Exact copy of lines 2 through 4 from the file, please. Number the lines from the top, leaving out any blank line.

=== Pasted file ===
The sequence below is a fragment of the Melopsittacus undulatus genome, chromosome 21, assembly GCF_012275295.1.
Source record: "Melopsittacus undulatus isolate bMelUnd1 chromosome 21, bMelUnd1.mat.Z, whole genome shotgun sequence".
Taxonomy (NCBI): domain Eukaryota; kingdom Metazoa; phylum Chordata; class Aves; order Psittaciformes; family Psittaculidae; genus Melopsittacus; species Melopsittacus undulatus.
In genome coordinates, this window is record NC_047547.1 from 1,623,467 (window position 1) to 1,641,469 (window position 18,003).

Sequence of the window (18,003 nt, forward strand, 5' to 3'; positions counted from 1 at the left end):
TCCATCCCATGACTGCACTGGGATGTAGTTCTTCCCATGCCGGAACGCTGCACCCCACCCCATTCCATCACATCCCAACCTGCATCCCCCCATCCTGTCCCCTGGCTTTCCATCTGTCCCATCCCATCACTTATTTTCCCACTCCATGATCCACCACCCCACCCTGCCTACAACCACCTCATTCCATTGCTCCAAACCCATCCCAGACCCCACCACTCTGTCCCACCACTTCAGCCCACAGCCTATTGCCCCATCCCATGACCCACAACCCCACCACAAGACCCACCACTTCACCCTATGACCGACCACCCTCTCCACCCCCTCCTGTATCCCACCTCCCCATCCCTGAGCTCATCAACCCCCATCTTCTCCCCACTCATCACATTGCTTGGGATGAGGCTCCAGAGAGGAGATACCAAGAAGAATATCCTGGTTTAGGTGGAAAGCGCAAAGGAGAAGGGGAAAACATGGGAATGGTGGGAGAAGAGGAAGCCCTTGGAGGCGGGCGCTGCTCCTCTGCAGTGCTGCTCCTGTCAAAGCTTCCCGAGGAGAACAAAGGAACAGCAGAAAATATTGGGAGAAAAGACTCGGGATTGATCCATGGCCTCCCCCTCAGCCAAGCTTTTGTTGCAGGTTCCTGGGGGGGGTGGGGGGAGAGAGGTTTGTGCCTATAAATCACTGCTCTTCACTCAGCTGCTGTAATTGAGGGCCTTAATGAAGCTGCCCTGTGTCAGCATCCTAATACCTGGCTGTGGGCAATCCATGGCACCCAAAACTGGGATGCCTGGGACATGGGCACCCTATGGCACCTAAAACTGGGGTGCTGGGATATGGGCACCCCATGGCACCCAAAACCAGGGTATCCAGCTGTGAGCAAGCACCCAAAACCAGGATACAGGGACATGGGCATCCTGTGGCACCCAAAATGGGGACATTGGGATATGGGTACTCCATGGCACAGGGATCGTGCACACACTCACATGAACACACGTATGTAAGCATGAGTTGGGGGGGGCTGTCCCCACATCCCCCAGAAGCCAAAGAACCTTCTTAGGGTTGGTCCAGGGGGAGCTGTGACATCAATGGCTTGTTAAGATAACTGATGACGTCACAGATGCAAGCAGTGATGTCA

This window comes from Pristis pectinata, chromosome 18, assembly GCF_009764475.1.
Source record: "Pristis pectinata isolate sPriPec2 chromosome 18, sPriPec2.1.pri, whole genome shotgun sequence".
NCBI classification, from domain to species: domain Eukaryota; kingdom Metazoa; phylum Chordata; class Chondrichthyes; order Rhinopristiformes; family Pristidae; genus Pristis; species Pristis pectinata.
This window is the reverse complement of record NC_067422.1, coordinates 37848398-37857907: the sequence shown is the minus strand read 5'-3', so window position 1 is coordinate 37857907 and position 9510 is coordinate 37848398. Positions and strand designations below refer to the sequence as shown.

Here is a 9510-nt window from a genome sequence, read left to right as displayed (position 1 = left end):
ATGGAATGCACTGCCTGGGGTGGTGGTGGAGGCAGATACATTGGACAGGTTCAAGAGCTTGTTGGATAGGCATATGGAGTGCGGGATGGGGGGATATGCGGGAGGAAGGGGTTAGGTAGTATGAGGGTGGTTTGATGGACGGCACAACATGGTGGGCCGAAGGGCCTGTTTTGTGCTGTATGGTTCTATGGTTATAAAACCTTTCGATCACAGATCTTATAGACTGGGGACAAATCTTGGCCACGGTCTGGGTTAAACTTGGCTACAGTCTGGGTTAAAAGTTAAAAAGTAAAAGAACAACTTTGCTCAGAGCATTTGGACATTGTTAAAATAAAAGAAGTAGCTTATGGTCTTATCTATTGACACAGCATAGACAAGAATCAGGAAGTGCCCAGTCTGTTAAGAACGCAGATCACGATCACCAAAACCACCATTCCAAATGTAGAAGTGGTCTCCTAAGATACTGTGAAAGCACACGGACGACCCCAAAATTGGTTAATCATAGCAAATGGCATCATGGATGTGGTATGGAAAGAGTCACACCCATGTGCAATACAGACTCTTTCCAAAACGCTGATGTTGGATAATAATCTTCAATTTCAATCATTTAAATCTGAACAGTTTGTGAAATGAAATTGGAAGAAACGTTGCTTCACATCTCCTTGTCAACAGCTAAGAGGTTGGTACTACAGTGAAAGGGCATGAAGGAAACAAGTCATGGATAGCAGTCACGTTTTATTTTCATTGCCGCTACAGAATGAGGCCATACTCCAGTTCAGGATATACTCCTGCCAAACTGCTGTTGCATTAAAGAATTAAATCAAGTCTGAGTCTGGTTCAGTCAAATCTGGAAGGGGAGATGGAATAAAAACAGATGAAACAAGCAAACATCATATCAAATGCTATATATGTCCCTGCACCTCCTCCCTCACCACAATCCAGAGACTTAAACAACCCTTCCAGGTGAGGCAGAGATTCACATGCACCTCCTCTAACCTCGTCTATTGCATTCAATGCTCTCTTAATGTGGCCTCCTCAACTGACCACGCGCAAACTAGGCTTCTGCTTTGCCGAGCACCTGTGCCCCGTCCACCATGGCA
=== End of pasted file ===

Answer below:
Source record: "Melopsittacus undulatus isolate bMelUnd1 chromosome 21, bMelUnd1.mat.Z, whole genome shotgun sequence".
Taxonomy (NCBI): domain Eukaryota; kingdom Metazoa; phylum Chordata; class Aves; order Psittaciformes; family Psittaculidae; genus Melopsittacus; species Melopsittacus undulatus.
In genome coordinates, this window is record NC_047547.1 from 1,623,467 (window position 1) to 1,641,469 (window position 18,003).